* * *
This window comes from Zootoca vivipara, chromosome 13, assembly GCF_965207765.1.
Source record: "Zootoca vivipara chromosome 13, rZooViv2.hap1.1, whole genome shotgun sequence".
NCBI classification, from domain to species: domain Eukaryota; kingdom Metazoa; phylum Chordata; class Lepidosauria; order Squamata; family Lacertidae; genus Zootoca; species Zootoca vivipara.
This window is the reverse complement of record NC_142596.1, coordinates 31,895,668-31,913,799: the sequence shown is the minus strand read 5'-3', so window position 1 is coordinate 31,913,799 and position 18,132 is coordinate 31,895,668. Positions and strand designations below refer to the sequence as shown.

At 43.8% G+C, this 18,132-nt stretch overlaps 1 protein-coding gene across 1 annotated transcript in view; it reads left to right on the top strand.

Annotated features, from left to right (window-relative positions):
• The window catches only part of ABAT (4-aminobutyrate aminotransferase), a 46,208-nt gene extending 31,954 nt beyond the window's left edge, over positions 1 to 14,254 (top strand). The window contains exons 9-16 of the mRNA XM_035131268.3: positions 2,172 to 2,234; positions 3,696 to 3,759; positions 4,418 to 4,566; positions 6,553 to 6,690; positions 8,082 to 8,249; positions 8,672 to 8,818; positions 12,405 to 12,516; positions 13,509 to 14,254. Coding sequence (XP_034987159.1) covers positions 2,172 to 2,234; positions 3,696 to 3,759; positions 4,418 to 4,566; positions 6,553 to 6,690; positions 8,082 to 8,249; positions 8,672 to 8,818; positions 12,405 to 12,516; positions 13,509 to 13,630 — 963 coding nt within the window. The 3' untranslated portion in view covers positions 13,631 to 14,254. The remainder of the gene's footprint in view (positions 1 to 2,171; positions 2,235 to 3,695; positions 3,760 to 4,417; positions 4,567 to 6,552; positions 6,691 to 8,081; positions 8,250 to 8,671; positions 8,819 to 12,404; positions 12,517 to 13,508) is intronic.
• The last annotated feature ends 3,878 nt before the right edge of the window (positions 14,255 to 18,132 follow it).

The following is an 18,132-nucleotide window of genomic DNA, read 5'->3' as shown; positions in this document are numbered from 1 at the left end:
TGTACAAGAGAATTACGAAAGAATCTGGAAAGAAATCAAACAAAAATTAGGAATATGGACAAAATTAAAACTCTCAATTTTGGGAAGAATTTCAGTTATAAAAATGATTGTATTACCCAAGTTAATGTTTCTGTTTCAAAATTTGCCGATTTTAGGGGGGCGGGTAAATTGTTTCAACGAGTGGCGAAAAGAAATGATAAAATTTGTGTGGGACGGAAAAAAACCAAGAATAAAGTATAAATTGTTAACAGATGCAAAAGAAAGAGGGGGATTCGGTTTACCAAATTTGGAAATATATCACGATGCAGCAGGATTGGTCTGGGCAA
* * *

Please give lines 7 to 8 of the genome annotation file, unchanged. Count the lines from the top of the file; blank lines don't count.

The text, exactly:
• The window catches only part of ABAT (4-aminobutyrate aminotransferase), a 46,208-nt gene extending 31,954 nt beyond the window's left edge, over positions 1 to 14,254 (top strand). The window contains exons 9-16 of the mRNA XM_035131268.3: positions 2,172 to 2,234; positions 3,696 to 3,759; positions 4,418 to 4,566; positions 6,553 to 6,690; positions 8,082 to 8,249; positions 8,672 to 8,818; positions 12,405 to 12,516; positions 13,509 to 14,254. Coding sequence (XP_034987159.1) covers positions 2,172 to 2,234; positions 3,696 to 3,759; positions 4,418 to 4,566; positions 6,553 to 6,690; positions 8,082 to 8,249; positions 8,672 to 8,818; positions 12,405 to 12,516; positions 13,509 to 13,630 — 963 coding nt within the window. The 3' untranslated portion in view covers positions 13,631 to 14,254. The remainder of the gene's footprint in view (positions 1 to 2,171; positions 2,235 to 3,695; positions 3,760 to 4,417; positions 4,567 to 6,552; positions 6,691 to 8,081; positions 8,250 to 8,671; positions 8,819 to 12,404; positions 12,517 to 13,508) is intronic.
• The last annotated feature ends 3,878 nt before the right edge of the window (positions 14,255 to 18,132 follow it).